Local pop-punk outfit Running on E gets right to the heart of the matter. “Don’t waste away, don’t burn away the light that I refused,” sings vocalist Nick Norton in the urgent opening notes of “Vagrants and Vagabonds.” That song, the lead-off to the band’s new release, Colors Run, is brisk and charged with an energy and emotional delivery that continues throughout the nine crushing tracks.
“One Bad Day” is more melodic but still gallops at full speed through crashing percussion (Nigel Ormsby, who seems to approach his kit like doing battle) and guitar duels (Tom Burns and John Hansen) of jagged snarls and sinewy high notes. “Maybe it’s a sign that you should shut your mouth and open your eyes,” Norton sings at one crescendo — a line that aptly sums up the album’s simultaneous insouciance and exactness.
“The Man, The Myth, The Legend” begins with a low thrum and opens into a metallic churn of strings. It’s a song that builds and builds, propelling itself along with the muscular lilt of three-quarter time. The instrumental break, brief but fierce, shares roots as much with Celt-rock as with metal.
The title song, a slam dance of sonic layers and power chords, ups the album’s ante. Here, the cumulative energy and requisite kilowatts fuel a juggernaut of angst and pure emotion. “We can’t take this world with us, but we can burn it down,” insists the hook. Throaty vocalizations melt into screaming guitar runs while the percussion drives the song to its ultimate conclusion.
If there is a complaint to be registered, it’s that the tracks don’t end so much as flow one into the next. There’s certain logic to that approach — Running on E (like Tom Petty) clearly won’t back down. In fact, in a cage fight, my money would be on the local band to take Petty in the first round. But when it comes to music of this level of intensity, a five- or ten-second breather between tracks would serve both as a palate cleanser and an underscore of just how voracious these songs are. “Silence has the loudest voice,” and all.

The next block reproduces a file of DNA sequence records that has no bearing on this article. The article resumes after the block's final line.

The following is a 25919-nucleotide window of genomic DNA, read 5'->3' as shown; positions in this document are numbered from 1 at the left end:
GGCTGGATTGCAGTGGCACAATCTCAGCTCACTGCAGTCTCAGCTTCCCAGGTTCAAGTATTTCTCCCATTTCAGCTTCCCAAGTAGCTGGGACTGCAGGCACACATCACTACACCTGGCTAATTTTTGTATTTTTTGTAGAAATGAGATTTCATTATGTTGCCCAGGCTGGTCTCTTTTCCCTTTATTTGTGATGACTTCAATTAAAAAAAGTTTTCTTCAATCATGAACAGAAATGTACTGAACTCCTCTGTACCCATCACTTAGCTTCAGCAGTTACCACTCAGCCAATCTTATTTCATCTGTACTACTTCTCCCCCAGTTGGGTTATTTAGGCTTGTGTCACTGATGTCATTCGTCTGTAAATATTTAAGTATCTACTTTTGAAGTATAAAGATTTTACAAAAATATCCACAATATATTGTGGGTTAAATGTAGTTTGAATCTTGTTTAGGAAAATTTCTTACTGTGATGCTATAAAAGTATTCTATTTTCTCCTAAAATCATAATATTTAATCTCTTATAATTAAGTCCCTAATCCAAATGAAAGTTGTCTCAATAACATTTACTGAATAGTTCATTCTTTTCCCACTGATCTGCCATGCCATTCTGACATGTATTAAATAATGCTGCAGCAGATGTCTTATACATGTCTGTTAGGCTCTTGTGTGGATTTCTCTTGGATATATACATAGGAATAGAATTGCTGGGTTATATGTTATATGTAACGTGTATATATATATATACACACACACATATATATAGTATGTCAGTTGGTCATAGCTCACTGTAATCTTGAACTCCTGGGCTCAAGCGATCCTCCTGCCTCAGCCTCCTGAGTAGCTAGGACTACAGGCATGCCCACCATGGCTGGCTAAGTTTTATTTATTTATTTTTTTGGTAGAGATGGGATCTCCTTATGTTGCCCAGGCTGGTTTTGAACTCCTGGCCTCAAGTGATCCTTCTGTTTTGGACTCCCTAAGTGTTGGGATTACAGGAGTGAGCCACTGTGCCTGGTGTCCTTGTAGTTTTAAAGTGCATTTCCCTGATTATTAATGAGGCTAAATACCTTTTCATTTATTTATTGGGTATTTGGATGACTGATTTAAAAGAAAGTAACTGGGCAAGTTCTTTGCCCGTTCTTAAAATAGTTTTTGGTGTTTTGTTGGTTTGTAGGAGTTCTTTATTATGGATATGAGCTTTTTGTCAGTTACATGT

“I Think I’m” doesn’t bring any quiet moments, but there is a feeling of uplift. The vocal strives upward and the guitars swirl brightly through a maelstrom of percussion. There is, too, a sense of dynamics even in the midst of this tour de force. Drums slow to half-time at the bridge and the other instruments drop away, blazing a clear path for the singer.
The opening of “But Wait, There’s More!” is a shift of mood and pacing. Norton’s voice, low and menacing, is accompanied only by a strummed guitar. The song is nocturnal and immediate. Lyrics like “Sinners sin while lovers bleed as bottom feeders all convene to drink their wine” impart a dark foreboding. “Hours,” too, exists in that dimly lit world, though this song shimmers with cymbals and propulsive bass notes. And “Copacetic,” sandwiched between those two tracks, twitches and writhes with Running on E’s trademark electrified attack.
Final offering “My Bright Eyes” ends much as the album began — with fist-pumping, anthemic lyrics and high-octane musicianship. Need to shake off the stresses of the week? This is the song that will exorcise all frustrations, anxieties, misgivings and cases of the blues. Shake it off, no dance particular skills are required. Colors Run demands little of its listeners — Running on E provides not only the soundtrack but the energetic impetus. Just crank it up and go.